Despite the high costs associated with their implementation, internal controls have many uses in an organization. Internal controls help in creating and increasing the credibility between the company and its various business stakeholders. These partners include its customers, lenders, suppliers and its employees. This credibility is achieved through the prevention of common errors that may lead to inaccurate financial information (Cagan, 2013). Internal control processes such as daily reconciliation of bank accounts is an example of the error prevention function of internal controls. Through increased credibility, the company is able to mitigate the risk of unnecessary litigation legal procedures and damaging insurance claims against it. Credibility also demands that the company upholds its agreements with customers and lenders. Through internal controls, this is achieved (Accounting Concern, 2013).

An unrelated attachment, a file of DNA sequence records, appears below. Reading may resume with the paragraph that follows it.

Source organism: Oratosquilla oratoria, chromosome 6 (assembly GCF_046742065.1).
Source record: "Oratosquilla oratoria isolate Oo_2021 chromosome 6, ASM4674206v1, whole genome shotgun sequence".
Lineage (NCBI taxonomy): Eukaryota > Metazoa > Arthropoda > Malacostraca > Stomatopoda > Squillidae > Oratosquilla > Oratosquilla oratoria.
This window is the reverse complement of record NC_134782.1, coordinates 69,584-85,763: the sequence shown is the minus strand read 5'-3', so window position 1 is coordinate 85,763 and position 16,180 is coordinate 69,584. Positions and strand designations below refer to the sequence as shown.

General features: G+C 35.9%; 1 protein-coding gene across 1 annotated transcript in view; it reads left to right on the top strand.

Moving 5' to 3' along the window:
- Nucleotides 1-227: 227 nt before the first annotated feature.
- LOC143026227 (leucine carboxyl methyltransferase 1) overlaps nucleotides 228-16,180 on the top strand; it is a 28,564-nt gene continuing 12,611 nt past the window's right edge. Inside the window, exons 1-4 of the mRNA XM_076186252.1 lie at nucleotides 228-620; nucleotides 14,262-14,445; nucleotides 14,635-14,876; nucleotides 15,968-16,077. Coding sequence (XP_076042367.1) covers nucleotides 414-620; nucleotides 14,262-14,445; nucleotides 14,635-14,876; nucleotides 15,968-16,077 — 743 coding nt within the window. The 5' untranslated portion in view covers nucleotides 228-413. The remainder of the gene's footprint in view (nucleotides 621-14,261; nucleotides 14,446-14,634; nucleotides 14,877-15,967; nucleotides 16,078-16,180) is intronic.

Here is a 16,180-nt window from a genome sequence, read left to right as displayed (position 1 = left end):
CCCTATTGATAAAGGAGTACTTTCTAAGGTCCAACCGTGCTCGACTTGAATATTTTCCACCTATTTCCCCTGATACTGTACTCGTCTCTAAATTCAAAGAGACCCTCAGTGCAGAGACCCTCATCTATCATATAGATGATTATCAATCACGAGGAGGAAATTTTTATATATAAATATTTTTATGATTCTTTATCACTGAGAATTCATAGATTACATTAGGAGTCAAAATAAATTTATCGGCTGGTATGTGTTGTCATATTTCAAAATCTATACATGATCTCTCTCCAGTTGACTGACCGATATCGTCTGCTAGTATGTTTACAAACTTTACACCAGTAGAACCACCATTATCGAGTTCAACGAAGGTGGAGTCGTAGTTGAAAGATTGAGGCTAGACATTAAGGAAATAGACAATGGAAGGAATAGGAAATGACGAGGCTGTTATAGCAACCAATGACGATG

Internal controls help in the prevention of fraud within an organization`s financial system. Fraudulent actions may be intentional or as a result of unforeseen errors. Internal controls help in the prevention of either type of occurrences, thus leading to accurate financial information. Accurate financial information on the other hand leads the decision makers within the company (the management) to making quality decisions which will ensure the growth and prosperity of a business (Cagan, 2013).
Internal controls do not only prevent errors, but they lead to the revelation and rectification of these errors if they do occur. Simple procedures such as multiple-tier counter checking of customer orders will ensure that if one of the persons involved in the supply chain made an error, it will be detected and rectified before the order is serviced to the client (Wahid, 2013).